Palu tsunami reminder of why we work to prepare Washington for geologic hazards

CaptureA magnitude 7.5 earthquake struck north of Palu, Indonesia late last week, re-shaping the ground beneath the city and destroying dozens of structures. The tsunami that resulted from the earthquake proved much more devastating, killing, as of Monday, at least 844 people.

This devastation is a strong reminder that Washington is also vulnerable to this type of event.

Closer to home, other reminders are tsunami deposits, submarine landslides, and buried trees from the 1700 A.D. Magnitude 9 megathrust earthquake along the Cascadia subduction zone. These clues have been located in numerous places along the Washington, Oregon, California, and Vancouver Island coasts.


This is why The Washington Geological Survey helps Washington communities identify how they may be vulnerable to similar tsunami events and how they can craft innovative strategies for preparing for those threats.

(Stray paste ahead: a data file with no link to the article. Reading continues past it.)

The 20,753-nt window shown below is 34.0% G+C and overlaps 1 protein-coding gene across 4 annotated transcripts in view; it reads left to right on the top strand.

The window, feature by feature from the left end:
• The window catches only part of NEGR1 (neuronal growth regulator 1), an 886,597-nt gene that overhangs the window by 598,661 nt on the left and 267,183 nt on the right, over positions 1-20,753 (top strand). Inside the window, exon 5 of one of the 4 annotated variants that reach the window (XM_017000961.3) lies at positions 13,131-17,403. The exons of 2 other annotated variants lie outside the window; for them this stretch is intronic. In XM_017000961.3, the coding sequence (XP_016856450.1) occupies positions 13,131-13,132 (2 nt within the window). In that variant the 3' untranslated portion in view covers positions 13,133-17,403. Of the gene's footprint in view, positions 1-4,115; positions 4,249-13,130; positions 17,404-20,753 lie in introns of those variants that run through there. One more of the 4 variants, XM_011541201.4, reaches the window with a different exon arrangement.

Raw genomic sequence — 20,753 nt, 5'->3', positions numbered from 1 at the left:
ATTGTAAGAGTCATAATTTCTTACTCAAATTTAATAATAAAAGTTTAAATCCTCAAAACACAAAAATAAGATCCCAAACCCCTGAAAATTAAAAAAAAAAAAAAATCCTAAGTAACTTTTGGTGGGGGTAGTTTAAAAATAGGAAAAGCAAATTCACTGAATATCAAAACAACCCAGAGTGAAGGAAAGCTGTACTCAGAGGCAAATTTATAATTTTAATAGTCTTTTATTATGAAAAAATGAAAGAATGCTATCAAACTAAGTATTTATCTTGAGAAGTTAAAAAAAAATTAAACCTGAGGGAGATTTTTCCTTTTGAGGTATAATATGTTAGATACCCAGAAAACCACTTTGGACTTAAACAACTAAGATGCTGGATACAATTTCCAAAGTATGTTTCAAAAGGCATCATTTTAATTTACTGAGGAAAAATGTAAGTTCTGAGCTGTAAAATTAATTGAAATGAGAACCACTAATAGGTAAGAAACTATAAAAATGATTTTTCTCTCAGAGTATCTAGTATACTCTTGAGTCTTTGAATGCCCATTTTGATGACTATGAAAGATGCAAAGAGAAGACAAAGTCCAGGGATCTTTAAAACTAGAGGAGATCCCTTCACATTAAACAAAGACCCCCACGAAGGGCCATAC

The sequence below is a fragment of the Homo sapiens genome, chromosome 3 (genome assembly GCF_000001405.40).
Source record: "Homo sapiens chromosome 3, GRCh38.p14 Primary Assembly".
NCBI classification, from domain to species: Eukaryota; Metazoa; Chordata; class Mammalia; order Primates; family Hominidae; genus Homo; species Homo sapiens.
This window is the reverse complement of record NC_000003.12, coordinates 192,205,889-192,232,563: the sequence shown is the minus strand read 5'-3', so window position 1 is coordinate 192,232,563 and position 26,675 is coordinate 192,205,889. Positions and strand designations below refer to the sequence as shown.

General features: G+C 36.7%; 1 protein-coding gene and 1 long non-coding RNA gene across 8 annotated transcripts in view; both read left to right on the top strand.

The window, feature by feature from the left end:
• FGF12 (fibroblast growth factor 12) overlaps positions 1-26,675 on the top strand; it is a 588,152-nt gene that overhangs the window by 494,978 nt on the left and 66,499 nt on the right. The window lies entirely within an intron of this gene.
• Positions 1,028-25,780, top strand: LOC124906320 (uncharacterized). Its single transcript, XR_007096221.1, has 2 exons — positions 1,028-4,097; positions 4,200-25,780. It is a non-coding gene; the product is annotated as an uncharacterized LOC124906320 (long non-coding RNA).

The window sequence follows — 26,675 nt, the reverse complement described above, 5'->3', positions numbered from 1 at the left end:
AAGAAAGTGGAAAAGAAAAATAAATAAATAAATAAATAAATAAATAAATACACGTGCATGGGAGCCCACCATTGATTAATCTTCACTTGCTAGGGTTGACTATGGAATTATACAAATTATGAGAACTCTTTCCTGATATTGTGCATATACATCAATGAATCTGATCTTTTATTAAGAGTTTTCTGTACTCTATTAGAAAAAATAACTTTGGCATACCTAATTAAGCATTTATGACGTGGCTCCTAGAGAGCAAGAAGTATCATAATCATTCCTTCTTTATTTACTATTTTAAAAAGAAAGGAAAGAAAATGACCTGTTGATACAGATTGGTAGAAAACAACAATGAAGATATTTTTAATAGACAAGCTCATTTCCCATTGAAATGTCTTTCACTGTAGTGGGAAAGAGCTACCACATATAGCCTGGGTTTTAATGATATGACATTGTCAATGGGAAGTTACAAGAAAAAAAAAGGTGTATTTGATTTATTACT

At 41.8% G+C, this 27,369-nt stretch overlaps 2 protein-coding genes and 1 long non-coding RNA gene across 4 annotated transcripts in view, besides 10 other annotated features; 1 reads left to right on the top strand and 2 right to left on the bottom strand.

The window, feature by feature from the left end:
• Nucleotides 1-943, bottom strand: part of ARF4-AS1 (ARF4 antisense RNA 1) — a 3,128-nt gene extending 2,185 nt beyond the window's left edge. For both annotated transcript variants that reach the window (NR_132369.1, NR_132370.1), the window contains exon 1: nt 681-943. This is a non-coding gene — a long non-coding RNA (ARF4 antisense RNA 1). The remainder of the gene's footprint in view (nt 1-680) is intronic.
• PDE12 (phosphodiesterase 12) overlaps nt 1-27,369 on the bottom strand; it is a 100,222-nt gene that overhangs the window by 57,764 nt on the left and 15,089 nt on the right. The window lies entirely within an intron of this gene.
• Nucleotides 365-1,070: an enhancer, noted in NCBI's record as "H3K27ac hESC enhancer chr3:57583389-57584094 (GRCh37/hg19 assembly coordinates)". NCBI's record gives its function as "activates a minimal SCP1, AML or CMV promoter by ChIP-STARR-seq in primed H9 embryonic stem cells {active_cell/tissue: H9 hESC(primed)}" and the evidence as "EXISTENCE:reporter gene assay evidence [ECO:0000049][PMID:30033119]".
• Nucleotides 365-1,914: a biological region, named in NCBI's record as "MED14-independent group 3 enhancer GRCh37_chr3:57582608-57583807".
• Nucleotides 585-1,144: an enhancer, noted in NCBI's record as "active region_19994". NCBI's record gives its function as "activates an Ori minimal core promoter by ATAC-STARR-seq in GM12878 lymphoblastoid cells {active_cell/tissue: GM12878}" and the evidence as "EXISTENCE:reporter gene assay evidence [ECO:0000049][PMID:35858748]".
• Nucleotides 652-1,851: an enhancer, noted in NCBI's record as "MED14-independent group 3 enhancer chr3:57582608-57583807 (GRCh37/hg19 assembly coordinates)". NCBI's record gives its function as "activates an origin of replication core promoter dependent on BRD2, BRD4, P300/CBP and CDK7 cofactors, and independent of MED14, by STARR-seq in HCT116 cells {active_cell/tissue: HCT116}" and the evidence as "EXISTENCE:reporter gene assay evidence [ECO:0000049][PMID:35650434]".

We have produced tsunami inundation maps to show how tsunamis would likely impact communities.



We work with scientists and emergency managers to map results from modeled tsunami scenarios to show where waves would likely strike after a Cascadia quake, identify evacuation routes, and help communities with vertical evacuation strategies. Earlier this year, we released new tsunami inundation hazard maps for Port Angeles, Port Townsend, Bellingham, Anacortes, and the southwest Washington coast.


In addition, Washington faces the second highest risk from earthquakes in the U.S., and one of the highest for tsunamis, yet remains the only west coast state that does not have an inventory of the seismic hazard for critical infrastructure. We’re working every day to identify and map faults, so you can know where your nearest hazards lie.

The Washington Emergency Management Division says the best way to survive any type of disaster is to have a plan, keep informed, and have a mobile survival kit.

Find your best routes

CaptureWant to find the best evacuation routes for your community? Our Geologic Information Portal has a tsunami layer that shows tsunami hazard zones, evacuation routes, and designated assembly areas. Use the address locator tool to find evacuation routes and assembly areas near your home, school or workplace.

Using our interactive maps, you can create, save, and print custom maps, find more information about map features, and download map data for use in a geographic information system (GIS). In addition to a variety of geoscience layers that can be turned on and off, each interactive map has many base layers to choose from, so you can customize your map in any number of ways.